Attlee, labour colonies and the welfare state

Clement Attlee

Clement Attlee

In 1920, a thirty-seven year old university lecturer published a book on social work. Clement Attlee, later to become famous as Prime Minister of the 1945 Labour Government, had spent several years after graduating at Oxford serving charities in London’s East End, most notably as secretary of Toynbee Hall. Like most men of his background and generation, he was commissioned in the Great War, and was one of the last to be evacuated from Gallipoli.

I was reminded of Attlee’s book when reading Georgina Brewis’ terrific study of student volunteering in Britain. Brewis shows that the university settlement movement of the late nineteenth century was part of an emerging student associational culture in which voluntary social service started to develop some of the forms of professional social work. She also, incidentally, demonstrates the disproportionate significance of women in the worker

Attlee’s book can be understood as part of the transition from organised volunteering as a form of inter-class bonding through to a professionalised body of social workers. In it, he describes the opportunities available to would-be social workers, and devotes a chapter to the training and qualifications that he deemed desirable. Interestingly, he wrote the book while serving as Labour mayor for Stepney.

It was inevitable that Attlee would say something about the labour colony movement. Given its scale and its much-debated status, he could hardly ignore it. Among others, he singled out the Salvation Army’s colony at Hadleigh, the municipal colony inspired by George Lansbury at Hollesley Bay, and Joseph Fels’ land settlement colony at Mayland.

What did Attlee make of these ventures? His view of Hadfield was coloured by his suspicion of the Salvation Army, whose combination of boisterous religion and financial relief put ‘a premium upon hypocrisy’. He also feared that the Army’s workshops were undercutting ordinary workers. Hadleigh, though, was ‘far better conceived’.

He also admired the other colonies for training the unemployed, though noting that attempts to settle them on the land had come to little. The solution, Attlee suggested, lay in translating the methods of the co-operative movement to land settlement.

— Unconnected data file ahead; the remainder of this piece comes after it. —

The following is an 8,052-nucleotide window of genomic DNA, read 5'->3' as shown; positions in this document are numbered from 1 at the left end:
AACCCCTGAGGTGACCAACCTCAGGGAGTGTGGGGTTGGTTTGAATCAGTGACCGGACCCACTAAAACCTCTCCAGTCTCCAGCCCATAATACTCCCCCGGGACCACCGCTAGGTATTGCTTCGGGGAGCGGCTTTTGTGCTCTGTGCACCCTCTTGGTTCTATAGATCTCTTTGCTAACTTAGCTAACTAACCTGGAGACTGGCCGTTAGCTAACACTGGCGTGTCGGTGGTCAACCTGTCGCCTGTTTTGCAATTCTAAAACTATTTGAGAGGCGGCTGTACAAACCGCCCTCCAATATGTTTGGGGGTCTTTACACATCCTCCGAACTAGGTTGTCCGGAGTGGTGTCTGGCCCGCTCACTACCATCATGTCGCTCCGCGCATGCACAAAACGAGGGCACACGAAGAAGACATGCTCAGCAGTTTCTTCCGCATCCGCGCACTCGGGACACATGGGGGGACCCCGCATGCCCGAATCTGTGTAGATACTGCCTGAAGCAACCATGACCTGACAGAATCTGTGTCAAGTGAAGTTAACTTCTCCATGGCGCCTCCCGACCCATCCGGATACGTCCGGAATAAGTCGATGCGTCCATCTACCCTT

It would be unfair, and flawed, to overstate his interest in the labour colony movement: it merited a few mentions in a detailed study of British social service. But Attlee’s reasons for sympathising with the movement are instructive:

It must be recognised that prolonged unemployment is very demoralising, and that it is idle to expect those whose moral stamina has been undermined by casual work and insufficient food to become useful citizens and workers by the mere provision of work. Some form of training is necessary, and also some form of moral suasion, and the Salvation Army employs methods that are, at least in some cases, effective.

Attlee, of course, was far from alone in his sympathies. George Lansbury, Labour’s leader for much of the 30s, was an enthusiastic proponent of labour colonies as a means of resettling London’s unemployed on the land, while the Webbs were among other socialists who took a more punitive view of labour coloniesBeveridge expressed interest in the labour colony as part of the wider remedy for unemployment.

Such ideas and practices were found across large parts of progressive British opinion. We cannot understand the nature of Britain’s welfare state, as it was forged during the 1940s, without having some grasp of this longer background and its influence on the thinking and principles of those who shaped the settlement of the 1940s.

Modernity and socialist land colonies

Why did socialists create so many new utopian communities in the late nineteenth century? In his engaging short book on Modernism and British Socialism, Thomas Linehan revises the neo-Marxist notion of a ‘conjuncture’ (it sounds better in French) where a number of factors came together that encouraged a positive view of the world as it might be, a negative view of the world as it was, and an optimistic sense that an alternative was realistically achievable.


For Linehan, the socialist revival itself in the 1880s and 1890s reflected a belief that capitalism stood stood on ‘the cusp of profound and radical change’ (132). While urbanisation, mechanisation, scientific advance and economic growth had brought about an end to old ways of living, they had palpably failed to produce spiritual renewal and material prosperity for all, while also throwing old certainties into the dustbin of radical doubt. The result was what Linehan calls ‘an acute liminoid moment’ (28), when radicals were able to put into practice their values of fellowship, harmony and equality.